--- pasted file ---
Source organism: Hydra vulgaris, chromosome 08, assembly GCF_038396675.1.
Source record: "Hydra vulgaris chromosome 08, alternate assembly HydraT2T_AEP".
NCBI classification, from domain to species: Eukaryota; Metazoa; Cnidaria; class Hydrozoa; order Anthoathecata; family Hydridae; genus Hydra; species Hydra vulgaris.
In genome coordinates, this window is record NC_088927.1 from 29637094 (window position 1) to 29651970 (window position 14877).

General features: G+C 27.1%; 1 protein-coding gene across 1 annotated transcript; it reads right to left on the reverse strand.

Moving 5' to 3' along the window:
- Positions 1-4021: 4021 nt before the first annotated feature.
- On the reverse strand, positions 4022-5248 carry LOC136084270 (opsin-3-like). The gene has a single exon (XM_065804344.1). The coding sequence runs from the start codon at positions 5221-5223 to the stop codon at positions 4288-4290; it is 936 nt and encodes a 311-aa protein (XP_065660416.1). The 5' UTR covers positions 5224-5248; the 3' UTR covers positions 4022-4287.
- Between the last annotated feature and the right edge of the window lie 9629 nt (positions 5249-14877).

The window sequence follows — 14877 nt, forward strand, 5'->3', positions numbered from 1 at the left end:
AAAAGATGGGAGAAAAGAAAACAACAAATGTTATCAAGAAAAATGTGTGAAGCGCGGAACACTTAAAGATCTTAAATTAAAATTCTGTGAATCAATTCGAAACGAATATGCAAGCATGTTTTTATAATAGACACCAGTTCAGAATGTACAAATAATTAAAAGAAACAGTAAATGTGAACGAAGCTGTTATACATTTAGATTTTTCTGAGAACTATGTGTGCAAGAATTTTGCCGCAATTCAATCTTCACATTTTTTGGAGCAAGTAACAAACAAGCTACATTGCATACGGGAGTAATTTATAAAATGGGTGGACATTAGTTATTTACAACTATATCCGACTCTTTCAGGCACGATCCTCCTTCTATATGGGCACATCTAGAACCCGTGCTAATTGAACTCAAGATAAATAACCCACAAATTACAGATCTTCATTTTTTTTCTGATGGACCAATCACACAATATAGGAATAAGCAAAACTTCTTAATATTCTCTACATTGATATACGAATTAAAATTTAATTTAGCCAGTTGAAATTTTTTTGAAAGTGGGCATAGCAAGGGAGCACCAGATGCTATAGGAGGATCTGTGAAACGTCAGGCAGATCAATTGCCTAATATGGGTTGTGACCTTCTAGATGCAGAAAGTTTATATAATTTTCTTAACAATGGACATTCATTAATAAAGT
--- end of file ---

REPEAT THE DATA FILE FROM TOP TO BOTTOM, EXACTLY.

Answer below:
Source organism: Hydra vulgaris, chromosome 08, assembly GCF_038396675.1.
Source record: "Hydra vulgaris chromosome 08, alternate assembly HydraT2T_AEP".
NCBI classification, from domain to species: Eukaryota; Metazoa; Cnidaria; class Hydrozoa; order Anthoathecata; family Hydridae; genus Hydra; species Hydra vulgaris.
In genome coordinates, this window is record NC_088927.1 from 29637094 (window position 1) to 29651970 (window position 14877).

General features: G+C 27.1%; 1 protein-coding gene across 1 annotated transcript; it reads right to left on the reverse strand.

Moving 5' to 3' along the window:
- Positions 1-4021: 4021 nt before the first annotated feature.
- On the reverse strand, positions 4022-5248 carry LOC136084270 (opsin-3-like). The gene has a single exon (XM_065804344.1). The coding sequence runs from the start codon at positions 5221-5223 to the stop codon at positions 4288-4290; it is 936 nt and encodes a 311-aa protein (XP_065660416.1). The 5' UTR covers positions 5224-5248; the 3' UTR covers positions 4022-4287.
- Between the last annotated feature and the right edge of the window lie 9629 nt (positions 5249-14877).

The window sequence follows — 14877 nt, forward strand, 5'->3', positions numbered from 1 at the left end:
AAAAGATGGGAGAAAAGAAAACAACAAATGTTATCAAGAAAAATGTGTGAAGCGCGGAACACTTAAAGATCTTAAATTAAAATTCTGTGAATCAATTCGAAACGAATATGCAAGCATGTTTTTATAATAGACACCAGTTCAGAATGTACAAATAATTAAAAGAAACAGTAAATGTGAACGAAGCTGTTATACATTTAGATTTTTCTGAGAACTATGTGTGCAAGAATTTTGCCGCAATTCAATCTTCACATTTTTTGGAGCAAGTAACAAACAAGCTACATTGCATACGGGAGTAATTTATAAAATGGGTGGACATTAGTTATTTACAACTATATCCGACTCTTTCAGGCACGATCCTCCTTCTATATGGGCACATCTAGAACCCGTGCTAATTGAACTCAAGATAAATAACCCACAAATTACAGATCTTCATTTTTTTTCTGATGGACCAATCACACAATATAGGAATAAGCAAAACTTCTTAATATTCTCTACATTGATATACGAATTAAAATTTAATTTAGCCAGTTGAAATTTTTTTGAAAGTGGGCATAGCAAGGGAGCACCAGATGCTATAGGAGGATCTGTGAAACGTCAGGCAGATCAATTGCCTAATATGGGTTGTGACCTTCTAGATGCAGAAAGTTTATATAATTTTCTTAACAATGGACATTCATTAATAAAGT